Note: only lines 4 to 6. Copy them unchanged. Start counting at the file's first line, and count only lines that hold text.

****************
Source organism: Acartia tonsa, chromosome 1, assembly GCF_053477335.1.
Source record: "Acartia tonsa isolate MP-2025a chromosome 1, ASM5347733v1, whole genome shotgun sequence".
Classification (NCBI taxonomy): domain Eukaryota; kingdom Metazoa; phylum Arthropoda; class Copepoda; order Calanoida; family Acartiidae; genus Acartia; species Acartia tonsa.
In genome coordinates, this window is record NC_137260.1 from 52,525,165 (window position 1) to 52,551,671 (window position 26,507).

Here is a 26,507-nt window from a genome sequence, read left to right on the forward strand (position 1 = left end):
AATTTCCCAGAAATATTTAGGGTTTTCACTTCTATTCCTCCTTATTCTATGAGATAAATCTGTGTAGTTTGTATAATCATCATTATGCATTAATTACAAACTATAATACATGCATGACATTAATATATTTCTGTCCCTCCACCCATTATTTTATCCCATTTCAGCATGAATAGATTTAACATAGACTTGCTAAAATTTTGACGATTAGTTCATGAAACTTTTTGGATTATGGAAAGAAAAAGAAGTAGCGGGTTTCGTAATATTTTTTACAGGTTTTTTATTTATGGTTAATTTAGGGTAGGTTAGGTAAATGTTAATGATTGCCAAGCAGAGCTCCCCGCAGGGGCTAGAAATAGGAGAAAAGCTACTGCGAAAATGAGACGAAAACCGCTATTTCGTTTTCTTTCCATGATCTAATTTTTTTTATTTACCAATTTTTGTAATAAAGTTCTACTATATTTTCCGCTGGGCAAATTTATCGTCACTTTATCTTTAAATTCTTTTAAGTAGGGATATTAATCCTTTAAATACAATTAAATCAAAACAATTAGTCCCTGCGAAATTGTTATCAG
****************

In genome coordinates, this window is record NC_137260.1 from 52,525,165 (window position 1) to 52,551,671 (window position 26,507).

Here is a 26,507-nt window from a genome sequence, read left to right on the forward strand (position 1 = left end):
AATTTCCCAGAAATATTTAGGGTTTTCACTTCTATTCCTCCTTATTCTATGAGATAAATCTGTGTAGTTTGTATAATCATCATTATGCATTAATTACAAACTATAATACATGCATGACATTAATATATTTCTGTCCCTCCACCCATTATTTTATCCCATTTCAGCATGAATAGATTTAACATAGACTTGCTAAAATTTTGACGATTAGTTCATGAAACTTTTTGGATTATGGAAAGAAAAAGAAGTAGCGGGTTTCGTAATATTTTTTACAGGTTTTTTATTTATGGTTAATTTAGGGTAGGTTAGGTAAATGTTAATGATTGCCAAGCAGAGCTCCCCGCAGGGGCTAGAAATAGGAGAAAAGCTACTGCGAAAATGAGACGAAAACCGCTATTTCGTTTTCTTTCCATGATCTAATTTTTTTTATTTACCAATTTTTGTAATAAAGTTCTACTATATTTTCCGCTGGGCAAATTTATCGTCACTTTATCTTTAAATTCTTTTAAGTAGGGATATTAATCCTTTAAATACAATTAAATCAAAACAATTAGTCCCTGCGAAATTGTTATCAG